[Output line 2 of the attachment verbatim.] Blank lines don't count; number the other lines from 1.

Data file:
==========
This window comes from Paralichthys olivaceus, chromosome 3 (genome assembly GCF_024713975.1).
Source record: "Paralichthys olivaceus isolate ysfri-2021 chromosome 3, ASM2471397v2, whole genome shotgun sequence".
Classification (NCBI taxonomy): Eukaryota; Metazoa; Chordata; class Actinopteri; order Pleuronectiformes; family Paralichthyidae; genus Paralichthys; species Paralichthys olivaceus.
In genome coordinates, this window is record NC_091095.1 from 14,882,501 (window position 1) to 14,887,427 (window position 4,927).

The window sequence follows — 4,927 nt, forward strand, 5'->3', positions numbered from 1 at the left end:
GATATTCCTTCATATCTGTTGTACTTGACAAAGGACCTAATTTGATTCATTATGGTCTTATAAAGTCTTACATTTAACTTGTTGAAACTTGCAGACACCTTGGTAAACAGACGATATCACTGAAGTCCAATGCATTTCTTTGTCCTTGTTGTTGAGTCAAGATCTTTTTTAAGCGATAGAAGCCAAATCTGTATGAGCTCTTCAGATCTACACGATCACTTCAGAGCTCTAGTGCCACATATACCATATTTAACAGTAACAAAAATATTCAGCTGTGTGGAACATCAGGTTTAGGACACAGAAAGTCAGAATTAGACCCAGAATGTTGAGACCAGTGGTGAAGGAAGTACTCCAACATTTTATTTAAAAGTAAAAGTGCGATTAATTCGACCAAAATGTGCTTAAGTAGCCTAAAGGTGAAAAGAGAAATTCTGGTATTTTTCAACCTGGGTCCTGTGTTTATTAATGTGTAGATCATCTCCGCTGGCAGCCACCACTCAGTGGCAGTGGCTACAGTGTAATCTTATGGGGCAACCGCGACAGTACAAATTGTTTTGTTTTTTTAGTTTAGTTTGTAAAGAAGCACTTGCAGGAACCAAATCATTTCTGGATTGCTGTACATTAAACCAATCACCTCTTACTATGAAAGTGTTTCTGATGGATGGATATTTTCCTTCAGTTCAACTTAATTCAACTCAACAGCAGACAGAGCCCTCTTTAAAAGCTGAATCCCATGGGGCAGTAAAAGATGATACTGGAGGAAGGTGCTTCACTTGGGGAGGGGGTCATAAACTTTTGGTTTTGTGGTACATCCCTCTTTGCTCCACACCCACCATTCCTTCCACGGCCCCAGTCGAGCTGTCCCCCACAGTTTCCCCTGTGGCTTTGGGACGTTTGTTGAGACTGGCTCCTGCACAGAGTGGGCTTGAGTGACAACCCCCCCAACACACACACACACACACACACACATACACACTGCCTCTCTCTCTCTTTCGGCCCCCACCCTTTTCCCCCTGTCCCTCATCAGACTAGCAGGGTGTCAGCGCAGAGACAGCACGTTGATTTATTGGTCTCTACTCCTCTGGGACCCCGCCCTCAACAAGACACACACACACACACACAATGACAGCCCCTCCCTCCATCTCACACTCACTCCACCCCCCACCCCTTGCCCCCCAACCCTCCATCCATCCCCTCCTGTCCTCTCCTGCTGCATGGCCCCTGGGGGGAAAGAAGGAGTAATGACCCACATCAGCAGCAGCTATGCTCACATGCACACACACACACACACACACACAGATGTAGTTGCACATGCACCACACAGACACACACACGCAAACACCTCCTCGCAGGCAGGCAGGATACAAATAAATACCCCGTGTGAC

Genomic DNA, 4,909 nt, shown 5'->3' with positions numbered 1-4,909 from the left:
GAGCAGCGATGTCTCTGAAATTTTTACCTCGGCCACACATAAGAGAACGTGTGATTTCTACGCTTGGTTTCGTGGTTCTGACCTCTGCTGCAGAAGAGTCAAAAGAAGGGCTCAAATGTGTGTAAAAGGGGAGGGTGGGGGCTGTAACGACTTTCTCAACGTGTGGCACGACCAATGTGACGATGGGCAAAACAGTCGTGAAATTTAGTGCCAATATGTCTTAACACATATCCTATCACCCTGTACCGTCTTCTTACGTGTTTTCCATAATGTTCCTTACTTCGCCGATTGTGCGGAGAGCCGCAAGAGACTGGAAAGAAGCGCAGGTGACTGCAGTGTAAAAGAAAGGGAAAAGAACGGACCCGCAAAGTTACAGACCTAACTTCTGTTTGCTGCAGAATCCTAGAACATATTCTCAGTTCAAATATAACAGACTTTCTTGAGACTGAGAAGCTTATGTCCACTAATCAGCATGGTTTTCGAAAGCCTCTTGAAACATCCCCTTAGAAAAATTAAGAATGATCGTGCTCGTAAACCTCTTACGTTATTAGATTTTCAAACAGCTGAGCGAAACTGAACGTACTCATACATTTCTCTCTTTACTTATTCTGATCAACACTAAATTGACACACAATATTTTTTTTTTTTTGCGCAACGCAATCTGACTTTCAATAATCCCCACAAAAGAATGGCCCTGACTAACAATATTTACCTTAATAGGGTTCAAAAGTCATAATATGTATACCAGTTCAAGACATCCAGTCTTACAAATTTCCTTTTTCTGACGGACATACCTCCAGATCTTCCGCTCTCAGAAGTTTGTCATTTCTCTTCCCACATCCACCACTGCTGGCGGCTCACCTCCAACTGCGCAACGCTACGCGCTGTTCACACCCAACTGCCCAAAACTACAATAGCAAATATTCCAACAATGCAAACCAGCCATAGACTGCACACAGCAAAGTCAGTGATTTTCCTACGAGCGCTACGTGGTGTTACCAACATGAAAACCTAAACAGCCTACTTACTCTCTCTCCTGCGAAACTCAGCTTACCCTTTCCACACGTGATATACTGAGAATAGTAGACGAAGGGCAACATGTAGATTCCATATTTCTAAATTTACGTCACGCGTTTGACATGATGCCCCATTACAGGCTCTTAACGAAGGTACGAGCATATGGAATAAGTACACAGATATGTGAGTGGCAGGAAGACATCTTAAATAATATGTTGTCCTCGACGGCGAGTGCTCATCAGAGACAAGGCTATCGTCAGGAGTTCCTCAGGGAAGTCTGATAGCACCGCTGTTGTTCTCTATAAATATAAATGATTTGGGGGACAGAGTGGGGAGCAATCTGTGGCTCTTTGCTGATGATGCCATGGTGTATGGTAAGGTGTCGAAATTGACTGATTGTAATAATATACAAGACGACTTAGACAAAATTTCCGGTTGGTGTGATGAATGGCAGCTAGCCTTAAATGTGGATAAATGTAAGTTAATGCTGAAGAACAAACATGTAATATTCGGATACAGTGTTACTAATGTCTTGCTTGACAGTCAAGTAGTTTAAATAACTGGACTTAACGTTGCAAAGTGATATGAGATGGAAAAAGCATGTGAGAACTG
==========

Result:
Source record: "Paralichthys olivaceus isolate ysfri-2021 chromosome 3, ASM2471397v2, whole genome shotgun sequence".